Brilliant, but Distant

By F. Anderson Council

I’m not a Dave Mathews fan. I want to get that out at the very beginning. I respect the group’s musical abilities, but they’re not on my iPod. Nevertheless, serious music fans whose opinions I value said to go see Tim Reynolds at Hamilton Live because he would “blow my mind.”

Although mostly known for his work as the Dave Mathews Band’s lead guitarist, Tim Reynolds played the Mid-Atlantic region as far back as the ‘80’s with his eponymous trio before hooking up with Dave and crew. His band TR3 has some astoundingly talented band members in Mick Vaughn and Dan Martier on bass and drums, respectively, and their November 3rd show was a showcase of impressive talent.

Although displaying Tim’s guitar virtuosity is clearly the purpose of the show, thankfully Tim’s fellow musicians are virtuosos in their own right who can hold their own on stage with him. The trio is as tight as any jazz ensemble. The style can range from mellow clarity of a jazz riff to screaming, soaring metal-sounding solos. Tim’s collection of guitars, from a seven-string Paul Reed Smith to a variety of Strats and Les Pauls, provided a variety of impressive rock star visuals, but the effects-heavy sound left me wondering why so many guitars were required.

TR3's Tim Renyolds

Tim Reynolds getting ready for the show

Despite his obvious talent, the performance can be… overwhelming. As Peter Griffin said of “The Godfather,” at times the performance “insists upon itself.” In the delicate balance between entertaining an audience and impressing them TR3 leans heavily on impressing us. Most of the set is instrumental and while the solos are phenomenal, songs made up of nothing but solos can be tiring.

On the few songs that Tim sang, his low, gravelly, almost Gollum-like voice actually served as an effective counterpoint and allowed the audience a connection that the intensely-focused, hunched-over, soloing Tim Reynolds did not. His singing brought balance to some songs that other, purely instrumental tunes lacked.

To be clear, however, Tim and the band did provide some wonderfully entertaining moments. At one point they turned the lights out on stage and wore blue “spy glasses,” so all we could see were three pairs of blue lights bouncing around in time to the music. They are clearly having fun on stage; my only request would be to do so more often, give us more song, dance and seltzer in the pants and less, “look what I can do.” Bring us along on that journey.

The most troubling part of the performance, however, wasn’t Tim and crew, it was the audience. The strikingly monochromatic crowd hardly moved. Not only were audience members glued to their seats rather than dancing, I couldn’t find feet tapping most of the time. After TR3 finished a song the audience would politely clap, but before the band could begin again there was an eerie quiet. The mood was reverence, not excitement and that was unfortunate.

TR3’s final number, however, was a raucous and incredibly well-played version of Led Zeppelin’s “Kashmir.” It was simply awesome. At once their version was both homage and creative expansion. Despite the crowd reluctance to emote, a reviewer for Cloture Club was on his feet screaming, “Yeah!” because, well, it suddenly seemed like a kick-ass rock show.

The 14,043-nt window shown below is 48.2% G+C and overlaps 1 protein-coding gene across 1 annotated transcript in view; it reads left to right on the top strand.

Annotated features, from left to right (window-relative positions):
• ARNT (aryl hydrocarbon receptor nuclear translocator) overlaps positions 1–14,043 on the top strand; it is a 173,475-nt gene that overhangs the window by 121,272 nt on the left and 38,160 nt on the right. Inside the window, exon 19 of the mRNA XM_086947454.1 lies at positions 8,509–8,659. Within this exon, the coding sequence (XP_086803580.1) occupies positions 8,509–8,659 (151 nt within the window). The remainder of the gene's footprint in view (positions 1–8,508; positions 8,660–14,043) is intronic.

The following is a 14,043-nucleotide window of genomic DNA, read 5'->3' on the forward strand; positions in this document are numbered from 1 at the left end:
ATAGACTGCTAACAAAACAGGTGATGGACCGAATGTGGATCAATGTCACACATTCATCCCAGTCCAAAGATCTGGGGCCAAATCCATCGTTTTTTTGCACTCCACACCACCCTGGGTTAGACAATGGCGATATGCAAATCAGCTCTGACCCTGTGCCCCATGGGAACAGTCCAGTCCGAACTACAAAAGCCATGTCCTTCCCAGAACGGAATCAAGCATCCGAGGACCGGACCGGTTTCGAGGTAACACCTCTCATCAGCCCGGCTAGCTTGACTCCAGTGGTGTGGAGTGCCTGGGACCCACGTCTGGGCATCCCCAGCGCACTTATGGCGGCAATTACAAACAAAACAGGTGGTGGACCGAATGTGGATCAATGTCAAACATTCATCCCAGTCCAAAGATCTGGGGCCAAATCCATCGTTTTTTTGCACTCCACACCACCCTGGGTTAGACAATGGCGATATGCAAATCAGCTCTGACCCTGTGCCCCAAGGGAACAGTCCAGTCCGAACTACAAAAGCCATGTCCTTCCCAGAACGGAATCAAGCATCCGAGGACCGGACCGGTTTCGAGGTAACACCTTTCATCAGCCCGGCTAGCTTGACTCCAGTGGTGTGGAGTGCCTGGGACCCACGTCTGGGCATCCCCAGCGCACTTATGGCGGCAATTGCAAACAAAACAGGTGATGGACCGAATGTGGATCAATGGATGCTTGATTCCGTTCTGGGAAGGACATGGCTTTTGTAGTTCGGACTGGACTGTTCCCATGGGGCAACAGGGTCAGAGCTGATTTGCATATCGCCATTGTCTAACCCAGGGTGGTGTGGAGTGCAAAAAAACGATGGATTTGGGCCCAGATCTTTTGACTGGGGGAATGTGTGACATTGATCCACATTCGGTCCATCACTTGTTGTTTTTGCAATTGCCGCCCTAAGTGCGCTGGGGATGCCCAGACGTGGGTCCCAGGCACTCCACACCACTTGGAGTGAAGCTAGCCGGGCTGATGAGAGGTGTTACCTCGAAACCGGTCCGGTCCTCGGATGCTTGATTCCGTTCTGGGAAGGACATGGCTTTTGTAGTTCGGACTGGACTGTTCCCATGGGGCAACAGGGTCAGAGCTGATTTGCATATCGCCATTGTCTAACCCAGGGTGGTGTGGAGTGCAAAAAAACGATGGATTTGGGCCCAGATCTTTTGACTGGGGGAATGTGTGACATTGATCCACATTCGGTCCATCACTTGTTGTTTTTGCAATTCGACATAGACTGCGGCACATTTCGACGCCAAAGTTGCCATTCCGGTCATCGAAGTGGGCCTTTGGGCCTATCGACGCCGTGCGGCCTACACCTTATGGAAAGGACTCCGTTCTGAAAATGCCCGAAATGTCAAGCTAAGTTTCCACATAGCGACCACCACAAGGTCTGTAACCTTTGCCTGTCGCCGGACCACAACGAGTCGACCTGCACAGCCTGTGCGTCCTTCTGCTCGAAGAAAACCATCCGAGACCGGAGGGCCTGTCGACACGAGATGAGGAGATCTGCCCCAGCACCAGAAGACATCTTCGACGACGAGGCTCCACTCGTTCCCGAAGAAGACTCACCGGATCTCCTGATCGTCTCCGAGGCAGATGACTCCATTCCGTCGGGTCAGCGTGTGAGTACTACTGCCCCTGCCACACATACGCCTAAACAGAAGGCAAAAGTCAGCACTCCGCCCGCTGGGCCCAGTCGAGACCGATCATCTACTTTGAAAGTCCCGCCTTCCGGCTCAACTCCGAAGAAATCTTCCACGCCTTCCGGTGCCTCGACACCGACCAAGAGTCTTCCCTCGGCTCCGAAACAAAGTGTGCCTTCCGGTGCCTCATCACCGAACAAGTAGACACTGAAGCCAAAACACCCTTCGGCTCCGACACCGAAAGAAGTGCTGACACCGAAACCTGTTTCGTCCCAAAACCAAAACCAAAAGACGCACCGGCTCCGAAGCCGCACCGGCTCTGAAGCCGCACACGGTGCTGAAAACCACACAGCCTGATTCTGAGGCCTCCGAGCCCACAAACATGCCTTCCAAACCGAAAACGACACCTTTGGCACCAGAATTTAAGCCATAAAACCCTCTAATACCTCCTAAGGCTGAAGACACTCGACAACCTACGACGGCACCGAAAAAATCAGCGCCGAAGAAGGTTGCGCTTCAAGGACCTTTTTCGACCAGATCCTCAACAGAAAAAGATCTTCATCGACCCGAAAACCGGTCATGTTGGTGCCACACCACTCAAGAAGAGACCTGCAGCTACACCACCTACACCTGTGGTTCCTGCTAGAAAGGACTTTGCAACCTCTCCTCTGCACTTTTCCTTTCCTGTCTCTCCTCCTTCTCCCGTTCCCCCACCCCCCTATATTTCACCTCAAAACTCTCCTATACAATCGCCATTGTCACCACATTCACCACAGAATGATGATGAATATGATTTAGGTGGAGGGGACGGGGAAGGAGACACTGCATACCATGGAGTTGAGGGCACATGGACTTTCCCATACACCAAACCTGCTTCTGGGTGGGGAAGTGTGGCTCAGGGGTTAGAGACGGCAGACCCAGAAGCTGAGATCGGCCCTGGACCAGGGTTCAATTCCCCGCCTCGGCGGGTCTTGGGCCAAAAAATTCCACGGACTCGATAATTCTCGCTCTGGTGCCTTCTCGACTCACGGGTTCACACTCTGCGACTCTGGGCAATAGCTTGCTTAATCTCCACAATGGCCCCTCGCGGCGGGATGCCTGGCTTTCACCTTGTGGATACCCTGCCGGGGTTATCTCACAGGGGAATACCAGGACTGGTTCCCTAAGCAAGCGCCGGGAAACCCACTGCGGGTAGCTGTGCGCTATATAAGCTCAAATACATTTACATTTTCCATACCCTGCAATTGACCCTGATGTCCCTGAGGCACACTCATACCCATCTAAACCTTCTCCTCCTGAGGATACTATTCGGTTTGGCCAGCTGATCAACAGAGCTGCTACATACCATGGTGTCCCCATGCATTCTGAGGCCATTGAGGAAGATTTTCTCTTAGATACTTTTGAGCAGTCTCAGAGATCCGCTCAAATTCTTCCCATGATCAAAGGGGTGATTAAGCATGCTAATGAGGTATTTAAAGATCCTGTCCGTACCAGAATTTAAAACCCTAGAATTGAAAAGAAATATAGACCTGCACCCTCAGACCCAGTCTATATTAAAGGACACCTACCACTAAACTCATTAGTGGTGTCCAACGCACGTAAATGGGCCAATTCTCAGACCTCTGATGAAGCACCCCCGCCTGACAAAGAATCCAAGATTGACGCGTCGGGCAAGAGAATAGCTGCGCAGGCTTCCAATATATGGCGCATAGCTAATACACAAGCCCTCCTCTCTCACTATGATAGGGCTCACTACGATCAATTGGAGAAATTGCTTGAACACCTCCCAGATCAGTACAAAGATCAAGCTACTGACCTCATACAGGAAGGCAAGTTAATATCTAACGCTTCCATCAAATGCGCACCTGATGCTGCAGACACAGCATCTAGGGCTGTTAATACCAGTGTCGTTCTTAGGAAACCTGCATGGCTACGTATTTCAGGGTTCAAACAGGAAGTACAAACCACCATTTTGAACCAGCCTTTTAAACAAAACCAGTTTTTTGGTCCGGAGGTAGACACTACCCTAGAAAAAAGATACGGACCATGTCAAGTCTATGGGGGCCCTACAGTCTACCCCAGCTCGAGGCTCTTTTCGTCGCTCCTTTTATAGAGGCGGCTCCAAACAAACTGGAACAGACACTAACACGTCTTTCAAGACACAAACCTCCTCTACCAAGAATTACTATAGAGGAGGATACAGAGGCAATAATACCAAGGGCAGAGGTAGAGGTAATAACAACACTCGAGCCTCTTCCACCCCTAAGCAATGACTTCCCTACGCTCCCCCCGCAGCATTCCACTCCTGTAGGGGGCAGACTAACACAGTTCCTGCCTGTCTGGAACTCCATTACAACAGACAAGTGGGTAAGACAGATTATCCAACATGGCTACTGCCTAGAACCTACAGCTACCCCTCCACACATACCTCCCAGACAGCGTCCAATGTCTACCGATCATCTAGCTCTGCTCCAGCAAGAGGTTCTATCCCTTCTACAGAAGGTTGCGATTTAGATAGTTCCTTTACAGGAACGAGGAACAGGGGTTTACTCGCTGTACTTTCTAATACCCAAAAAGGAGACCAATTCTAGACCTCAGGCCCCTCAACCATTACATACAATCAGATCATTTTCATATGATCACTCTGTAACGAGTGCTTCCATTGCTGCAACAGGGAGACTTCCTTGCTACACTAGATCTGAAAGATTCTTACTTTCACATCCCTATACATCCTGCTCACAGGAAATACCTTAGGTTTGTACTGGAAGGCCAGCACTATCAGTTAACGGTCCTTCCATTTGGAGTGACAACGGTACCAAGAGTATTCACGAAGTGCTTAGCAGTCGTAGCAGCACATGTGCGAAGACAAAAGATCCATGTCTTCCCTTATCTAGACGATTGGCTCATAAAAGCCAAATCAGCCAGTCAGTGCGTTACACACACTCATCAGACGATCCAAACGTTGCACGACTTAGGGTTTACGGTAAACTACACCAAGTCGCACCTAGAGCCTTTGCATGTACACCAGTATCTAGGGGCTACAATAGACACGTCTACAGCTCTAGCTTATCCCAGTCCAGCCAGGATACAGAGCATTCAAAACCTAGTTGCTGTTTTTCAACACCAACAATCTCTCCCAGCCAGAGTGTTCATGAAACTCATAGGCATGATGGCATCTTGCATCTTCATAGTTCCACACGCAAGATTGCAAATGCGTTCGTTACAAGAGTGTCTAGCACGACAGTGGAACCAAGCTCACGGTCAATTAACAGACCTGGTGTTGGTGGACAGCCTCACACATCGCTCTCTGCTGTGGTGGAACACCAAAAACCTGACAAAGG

An unexpected bonus at the show was opening act Alex Vans and the Hide Away. A mostly local band, they are a seriously talented group and worth a look on their own. You can see them at The Dunes in Columbia Heights on November 17th. I’ll probably see you there.

In the end it was a good show that couldn’t live up to its potential, but was still pretty damned good and worth the price of a ticket.

The Hamilton Live

This being my first visit to the Hamilton’s Live, the venue itself deserves a mention. As a purpose-built music venue they spent some serious money getting the sound right. Even at moderate volume, the sound is clear and they have some professionals behind the mixing board. In short, the sound here is great.

The place is upscale compared to most live music venues in DC, meaning there’s no odor that DC music fans have come to identify with various clubs. Unlike most music venues I frequent, all the toilets and sinks worked and the bathrooms were clean. This is an important fact to consider when deciding on whether to take a date to a show.

The large framed black and white photos on the wall are well-chosen: a smoking Keith Richards nearest the bar, Elvis to his right and Beatles members, alone and in groups, scattered throughout. This nod to musical pedigree was well done and in the low, carefully placed lighting, it gave the venue a close musical feeling that helps overcome its newness.

Being in the basement of a restaurant you will also find better fare than a typical bar. I tried the sushi (pretty good, but honestly, what was I thinking ordering sushi at a rock show?), but their strength comes in more typical bar fare like the “loaded” chips (excellent) and there was high praise of the stromboli from a fellow patron.

Most of the dinner theater-style tables and chairs have great sight lines and the upstairs bar seating affords great views of the stage. My seat at the back bar was hampered had ready access to Dan the bartender and my next cocktail convinced me to stay put and not try to make my way for a closer seat. Shows are largely general admission, so arrive early and it shouldn’t be a problem.

The Hamilton Live is all in all a great venue and I will be coming back to see a show in the near future.

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